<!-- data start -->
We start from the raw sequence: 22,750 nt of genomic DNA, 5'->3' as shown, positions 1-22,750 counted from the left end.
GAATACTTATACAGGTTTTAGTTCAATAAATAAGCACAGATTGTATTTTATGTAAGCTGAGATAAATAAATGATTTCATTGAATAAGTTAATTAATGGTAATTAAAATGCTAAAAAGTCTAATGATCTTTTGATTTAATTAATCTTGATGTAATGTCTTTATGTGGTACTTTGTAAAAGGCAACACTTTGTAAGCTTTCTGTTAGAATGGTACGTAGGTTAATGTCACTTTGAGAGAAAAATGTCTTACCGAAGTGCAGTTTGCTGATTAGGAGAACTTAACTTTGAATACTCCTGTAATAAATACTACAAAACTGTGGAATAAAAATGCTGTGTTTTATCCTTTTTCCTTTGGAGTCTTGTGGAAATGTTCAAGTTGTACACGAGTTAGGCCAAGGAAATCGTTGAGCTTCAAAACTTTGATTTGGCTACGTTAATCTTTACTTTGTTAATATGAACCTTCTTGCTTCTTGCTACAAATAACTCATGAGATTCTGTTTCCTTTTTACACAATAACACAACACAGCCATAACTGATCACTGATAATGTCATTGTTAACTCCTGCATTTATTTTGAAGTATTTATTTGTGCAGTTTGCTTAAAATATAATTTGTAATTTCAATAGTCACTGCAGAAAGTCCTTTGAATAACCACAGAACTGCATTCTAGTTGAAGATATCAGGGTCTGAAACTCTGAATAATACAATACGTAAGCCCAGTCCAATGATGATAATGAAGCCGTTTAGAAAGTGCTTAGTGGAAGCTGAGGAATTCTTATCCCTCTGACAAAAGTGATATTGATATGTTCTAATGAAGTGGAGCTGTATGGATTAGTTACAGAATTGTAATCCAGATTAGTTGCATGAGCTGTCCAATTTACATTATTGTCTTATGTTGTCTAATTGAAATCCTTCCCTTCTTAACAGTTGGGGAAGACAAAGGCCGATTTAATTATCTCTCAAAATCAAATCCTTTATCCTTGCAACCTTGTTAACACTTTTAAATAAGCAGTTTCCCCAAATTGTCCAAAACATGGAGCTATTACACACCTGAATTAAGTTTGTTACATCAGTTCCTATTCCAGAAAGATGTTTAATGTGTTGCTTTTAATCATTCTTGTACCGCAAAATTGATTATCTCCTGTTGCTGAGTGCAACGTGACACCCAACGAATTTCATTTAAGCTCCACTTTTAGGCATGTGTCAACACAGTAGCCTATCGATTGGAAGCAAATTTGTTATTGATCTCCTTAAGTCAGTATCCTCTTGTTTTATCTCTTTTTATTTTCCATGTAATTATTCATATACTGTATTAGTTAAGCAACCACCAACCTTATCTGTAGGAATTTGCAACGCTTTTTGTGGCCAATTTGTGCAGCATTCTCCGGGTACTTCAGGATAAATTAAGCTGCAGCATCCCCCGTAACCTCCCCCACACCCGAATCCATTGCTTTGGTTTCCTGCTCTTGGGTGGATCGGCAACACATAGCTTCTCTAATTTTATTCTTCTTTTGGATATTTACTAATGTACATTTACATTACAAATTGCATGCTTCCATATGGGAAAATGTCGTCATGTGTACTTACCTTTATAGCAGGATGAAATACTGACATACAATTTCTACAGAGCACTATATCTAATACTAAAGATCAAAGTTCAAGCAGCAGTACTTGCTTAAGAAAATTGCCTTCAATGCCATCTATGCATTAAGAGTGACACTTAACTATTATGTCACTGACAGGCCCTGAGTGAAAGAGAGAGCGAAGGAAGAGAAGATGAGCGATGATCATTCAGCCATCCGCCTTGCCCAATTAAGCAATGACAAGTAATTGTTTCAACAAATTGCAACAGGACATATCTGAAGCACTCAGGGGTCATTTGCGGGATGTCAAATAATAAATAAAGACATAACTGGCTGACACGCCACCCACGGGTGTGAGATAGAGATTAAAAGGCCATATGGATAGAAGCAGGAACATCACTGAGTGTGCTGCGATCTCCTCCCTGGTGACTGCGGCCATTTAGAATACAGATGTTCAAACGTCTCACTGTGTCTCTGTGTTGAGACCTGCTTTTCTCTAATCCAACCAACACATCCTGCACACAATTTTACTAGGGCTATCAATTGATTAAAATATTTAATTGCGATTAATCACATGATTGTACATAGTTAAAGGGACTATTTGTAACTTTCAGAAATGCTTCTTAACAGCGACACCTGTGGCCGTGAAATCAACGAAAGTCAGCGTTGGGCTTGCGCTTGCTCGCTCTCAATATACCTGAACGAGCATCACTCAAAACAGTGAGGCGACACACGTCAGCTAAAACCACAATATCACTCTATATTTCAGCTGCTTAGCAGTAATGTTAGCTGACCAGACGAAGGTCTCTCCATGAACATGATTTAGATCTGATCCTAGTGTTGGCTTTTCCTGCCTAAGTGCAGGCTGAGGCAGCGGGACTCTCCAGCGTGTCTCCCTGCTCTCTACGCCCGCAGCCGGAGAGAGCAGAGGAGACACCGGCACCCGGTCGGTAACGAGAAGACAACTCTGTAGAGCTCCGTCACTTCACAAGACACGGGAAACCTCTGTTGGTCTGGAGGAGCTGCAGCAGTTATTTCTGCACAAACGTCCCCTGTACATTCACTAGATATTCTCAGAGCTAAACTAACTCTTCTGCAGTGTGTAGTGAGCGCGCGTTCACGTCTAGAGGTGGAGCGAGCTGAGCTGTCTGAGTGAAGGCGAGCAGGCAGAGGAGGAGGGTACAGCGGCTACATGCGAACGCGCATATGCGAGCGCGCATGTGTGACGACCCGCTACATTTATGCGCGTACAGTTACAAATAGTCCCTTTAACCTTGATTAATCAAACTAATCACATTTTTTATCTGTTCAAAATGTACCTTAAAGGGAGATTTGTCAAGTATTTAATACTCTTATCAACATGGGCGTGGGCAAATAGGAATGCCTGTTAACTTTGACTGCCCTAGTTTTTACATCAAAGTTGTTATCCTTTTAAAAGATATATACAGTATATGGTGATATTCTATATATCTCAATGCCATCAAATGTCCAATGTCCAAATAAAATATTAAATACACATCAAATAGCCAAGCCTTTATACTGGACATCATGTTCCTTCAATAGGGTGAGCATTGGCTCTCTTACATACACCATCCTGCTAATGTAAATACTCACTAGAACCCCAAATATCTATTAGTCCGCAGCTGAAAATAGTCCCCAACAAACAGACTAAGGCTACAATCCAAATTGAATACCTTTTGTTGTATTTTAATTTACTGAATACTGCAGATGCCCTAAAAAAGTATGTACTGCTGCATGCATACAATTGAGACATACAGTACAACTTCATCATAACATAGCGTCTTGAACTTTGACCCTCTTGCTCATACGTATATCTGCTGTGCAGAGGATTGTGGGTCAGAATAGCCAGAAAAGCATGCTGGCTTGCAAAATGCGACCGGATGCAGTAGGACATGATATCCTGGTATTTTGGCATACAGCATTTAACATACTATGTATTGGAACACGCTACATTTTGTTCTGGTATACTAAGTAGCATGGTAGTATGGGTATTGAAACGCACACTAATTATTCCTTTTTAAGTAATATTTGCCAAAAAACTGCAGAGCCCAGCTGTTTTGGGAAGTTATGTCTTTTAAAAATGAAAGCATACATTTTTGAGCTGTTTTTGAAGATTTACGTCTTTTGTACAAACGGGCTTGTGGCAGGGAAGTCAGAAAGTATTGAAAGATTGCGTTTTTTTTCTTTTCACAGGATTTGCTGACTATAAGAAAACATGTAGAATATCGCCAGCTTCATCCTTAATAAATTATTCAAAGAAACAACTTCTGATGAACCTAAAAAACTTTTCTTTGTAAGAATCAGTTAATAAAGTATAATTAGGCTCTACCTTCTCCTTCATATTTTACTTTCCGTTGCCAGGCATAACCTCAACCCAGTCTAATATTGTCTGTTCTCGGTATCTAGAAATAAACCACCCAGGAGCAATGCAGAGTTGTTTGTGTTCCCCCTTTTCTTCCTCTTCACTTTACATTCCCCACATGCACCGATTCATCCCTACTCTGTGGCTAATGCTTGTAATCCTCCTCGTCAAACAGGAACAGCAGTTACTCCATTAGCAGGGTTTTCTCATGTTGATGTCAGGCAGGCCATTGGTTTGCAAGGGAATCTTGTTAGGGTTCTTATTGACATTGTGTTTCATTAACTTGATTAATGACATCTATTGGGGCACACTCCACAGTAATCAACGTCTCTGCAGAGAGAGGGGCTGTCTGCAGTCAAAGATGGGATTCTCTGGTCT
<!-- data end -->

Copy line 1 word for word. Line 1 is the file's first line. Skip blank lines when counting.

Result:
We start from the raw sequence: 22,750 nt of genomic DNA, 5'->3' as shown, positions 1-22,750 counted from the left end.